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John R. Lucas [15]John Randolph Lucas [1]
  1. Minds, Machines and Gödel.John R. Lucas - 1961 - Philosophy 36 (137):112-127.
    Gödei's Theorem seems to me to prove that Mechanism is false, that is, that minds cannot be explained as machines. So also has it seemed to many other people: almost every mathematical logician I have put the matter to has confessed to similar thoughts, but has felt reluctant to commit himself definitely until he could see the whole argument set out, with all objections fully stated and properly met. This I attempt to do.
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  2. The Future: An Essay on God, Temporality, and Truth.John R. Lucas - 1989 - Oxford: Blackwell Publishers.
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  3. Mechanism: A Rejoinder.John R. Lucas - 1970 - Philosophy 45 (April):149-51.
    PROFESSOR LEWIS 1 and Professor Coder 2 criticize my use of Gödel's theorem to refute Mechanism. 3 Their criticisms are valuable. In order to meet them I need to show more clearly both what the tactic of my argument is at one crucial point and the general aim of the whole manoeuvre.
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  4. Satan Stultified: A Rejoinder to Paul Benacerraf.John R. Lucas - 1968 - The Monist 52 (1):145-58.
    The argument is a dialectical one. It is not a direct proof that the mind is something more than a machine, but a schema of disproof for any particular version of mechanism that may be put forward. If the mechanist maintains any specific thesis, I show that [146] a contradiction ensues. But only if. It depends on the mechanist making the first move and putting forward his claim for inspection. I do not think Benacerraf has quite taken the point. He (...)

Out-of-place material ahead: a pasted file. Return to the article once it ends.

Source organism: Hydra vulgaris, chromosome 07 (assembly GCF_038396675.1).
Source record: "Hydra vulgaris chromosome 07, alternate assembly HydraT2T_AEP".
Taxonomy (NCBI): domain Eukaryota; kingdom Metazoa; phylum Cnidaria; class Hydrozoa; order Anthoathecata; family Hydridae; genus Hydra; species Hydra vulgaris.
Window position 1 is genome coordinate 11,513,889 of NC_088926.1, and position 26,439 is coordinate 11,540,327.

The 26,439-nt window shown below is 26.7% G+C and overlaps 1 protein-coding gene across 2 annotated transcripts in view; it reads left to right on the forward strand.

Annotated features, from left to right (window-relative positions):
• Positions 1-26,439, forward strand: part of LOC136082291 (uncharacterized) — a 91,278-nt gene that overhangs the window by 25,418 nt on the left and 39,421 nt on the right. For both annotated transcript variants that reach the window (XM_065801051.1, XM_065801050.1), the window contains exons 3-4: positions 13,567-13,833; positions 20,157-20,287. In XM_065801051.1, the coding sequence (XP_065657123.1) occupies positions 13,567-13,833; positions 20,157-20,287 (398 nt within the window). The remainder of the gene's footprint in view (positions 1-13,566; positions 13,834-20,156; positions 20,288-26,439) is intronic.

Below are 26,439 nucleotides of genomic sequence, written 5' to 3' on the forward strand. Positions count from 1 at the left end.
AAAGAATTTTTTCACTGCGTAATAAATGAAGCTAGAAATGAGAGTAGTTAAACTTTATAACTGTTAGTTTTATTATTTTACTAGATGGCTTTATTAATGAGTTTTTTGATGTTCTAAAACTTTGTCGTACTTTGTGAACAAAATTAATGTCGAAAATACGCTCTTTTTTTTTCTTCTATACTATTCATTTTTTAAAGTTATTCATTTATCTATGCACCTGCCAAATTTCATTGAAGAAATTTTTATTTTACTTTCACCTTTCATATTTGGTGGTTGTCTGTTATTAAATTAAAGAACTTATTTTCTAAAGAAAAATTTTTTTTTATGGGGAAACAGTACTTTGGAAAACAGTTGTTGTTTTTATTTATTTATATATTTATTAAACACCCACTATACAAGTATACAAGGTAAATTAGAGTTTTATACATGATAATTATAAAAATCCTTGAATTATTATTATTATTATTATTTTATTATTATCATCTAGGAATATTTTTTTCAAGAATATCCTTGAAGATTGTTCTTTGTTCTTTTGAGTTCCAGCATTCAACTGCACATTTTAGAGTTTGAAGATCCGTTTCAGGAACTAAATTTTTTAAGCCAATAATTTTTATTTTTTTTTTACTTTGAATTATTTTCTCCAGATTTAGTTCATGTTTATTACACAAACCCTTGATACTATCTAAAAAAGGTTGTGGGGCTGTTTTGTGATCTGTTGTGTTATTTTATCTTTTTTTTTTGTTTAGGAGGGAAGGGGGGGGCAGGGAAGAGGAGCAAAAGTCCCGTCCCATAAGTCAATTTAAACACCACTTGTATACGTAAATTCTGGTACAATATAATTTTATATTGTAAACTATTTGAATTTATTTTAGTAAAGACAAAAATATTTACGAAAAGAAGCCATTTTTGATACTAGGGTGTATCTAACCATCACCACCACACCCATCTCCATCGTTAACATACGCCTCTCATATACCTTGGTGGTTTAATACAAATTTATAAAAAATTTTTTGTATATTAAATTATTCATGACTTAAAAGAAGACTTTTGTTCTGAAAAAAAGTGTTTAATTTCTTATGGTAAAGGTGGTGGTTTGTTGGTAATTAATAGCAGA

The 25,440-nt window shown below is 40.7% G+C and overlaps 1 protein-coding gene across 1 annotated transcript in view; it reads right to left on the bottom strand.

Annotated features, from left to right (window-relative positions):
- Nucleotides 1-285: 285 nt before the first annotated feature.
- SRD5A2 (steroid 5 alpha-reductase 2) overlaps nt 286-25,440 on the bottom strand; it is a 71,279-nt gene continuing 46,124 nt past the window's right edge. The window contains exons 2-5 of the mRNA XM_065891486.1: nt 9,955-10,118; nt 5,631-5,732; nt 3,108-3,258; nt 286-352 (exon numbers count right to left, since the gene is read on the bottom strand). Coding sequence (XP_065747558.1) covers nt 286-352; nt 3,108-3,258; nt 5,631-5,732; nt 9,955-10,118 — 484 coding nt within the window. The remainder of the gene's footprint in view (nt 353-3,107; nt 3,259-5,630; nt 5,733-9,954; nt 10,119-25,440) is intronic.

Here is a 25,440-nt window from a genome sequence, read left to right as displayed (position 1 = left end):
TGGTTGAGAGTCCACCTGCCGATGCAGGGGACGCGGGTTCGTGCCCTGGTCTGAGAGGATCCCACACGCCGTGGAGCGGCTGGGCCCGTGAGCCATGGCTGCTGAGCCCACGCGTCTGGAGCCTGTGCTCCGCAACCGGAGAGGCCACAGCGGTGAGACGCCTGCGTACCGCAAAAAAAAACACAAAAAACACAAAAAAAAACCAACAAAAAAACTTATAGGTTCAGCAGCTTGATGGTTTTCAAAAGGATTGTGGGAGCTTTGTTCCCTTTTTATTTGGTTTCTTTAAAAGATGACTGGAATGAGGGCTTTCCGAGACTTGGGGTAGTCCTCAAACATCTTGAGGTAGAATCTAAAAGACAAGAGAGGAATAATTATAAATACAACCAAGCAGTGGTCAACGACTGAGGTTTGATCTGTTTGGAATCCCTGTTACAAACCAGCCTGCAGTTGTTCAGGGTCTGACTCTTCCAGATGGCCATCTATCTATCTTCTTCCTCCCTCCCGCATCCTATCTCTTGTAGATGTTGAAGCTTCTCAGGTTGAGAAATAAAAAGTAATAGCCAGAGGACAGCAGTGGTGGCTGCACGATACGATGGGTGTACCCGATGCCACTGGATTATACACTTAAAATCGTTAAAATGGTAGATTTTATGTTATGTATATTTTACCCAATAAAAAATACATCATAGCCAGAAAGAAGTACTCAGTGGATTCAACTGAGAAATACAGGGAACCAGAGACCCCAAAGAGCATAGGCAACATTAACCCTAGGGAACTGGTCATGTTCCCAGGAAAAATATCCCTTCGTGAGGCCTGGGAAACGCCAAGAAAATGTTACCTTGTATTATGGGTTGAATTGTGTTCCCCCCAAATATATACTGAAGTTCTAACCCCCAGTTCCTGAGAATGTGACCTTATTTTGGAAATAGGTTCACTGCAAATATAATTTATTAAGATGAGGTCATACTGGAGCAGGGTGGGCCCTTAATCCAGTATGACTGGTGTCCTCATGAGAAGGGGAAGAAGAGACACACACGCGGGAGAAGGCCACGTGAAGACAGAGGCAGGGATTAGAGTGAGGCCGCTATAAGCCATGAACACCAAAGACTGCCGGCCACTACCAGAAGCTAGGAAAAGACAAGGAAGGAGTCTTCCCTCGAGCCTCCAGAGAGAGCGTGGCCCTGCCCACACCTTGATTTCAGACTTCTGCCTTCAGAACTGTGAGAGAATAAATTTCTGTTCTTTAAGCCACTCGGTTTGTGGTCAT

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  5. The Gödelian Argument: Turn Over the Page.John R. Lucas - 2003 - Etica E Politica 5 (1):1.
    In this paper Lucas suggests that many of his critics have not read carefully neither his exposition nor Penrose’s one, so they seek to refute arguments they never proposed. Therefore he offers a brief history of the Gödelian argument put forward by Gödel, Penrose and Lucas itself: Gödel argued indeed that either mathematics is incompletable – that is axioms can never be comprised in a finite rule and so human mind surpasses the power of any finite machine – or there (...)
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  6. Mind, Machines and Godel: A Retrospect.John R. Lucas - 1996 - In Peter Millican & A. Clark (eds.), Machines and Thought. Oxford University Press. pp. 103.
  7. The Freedom of the Will.John R. Lucas - 1970 - Oxford University Press.
    It might be the case that absence of constraint is the relevant sense of ' freedom' when we are discussing the freedom of the will, but it needs arguing for. ...
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  8. [Book Review] Ethical Economics. [REVIEW]M. R. Griffiths & John Randolph Lucas - 1999 - Ethics 109 (2):442-444.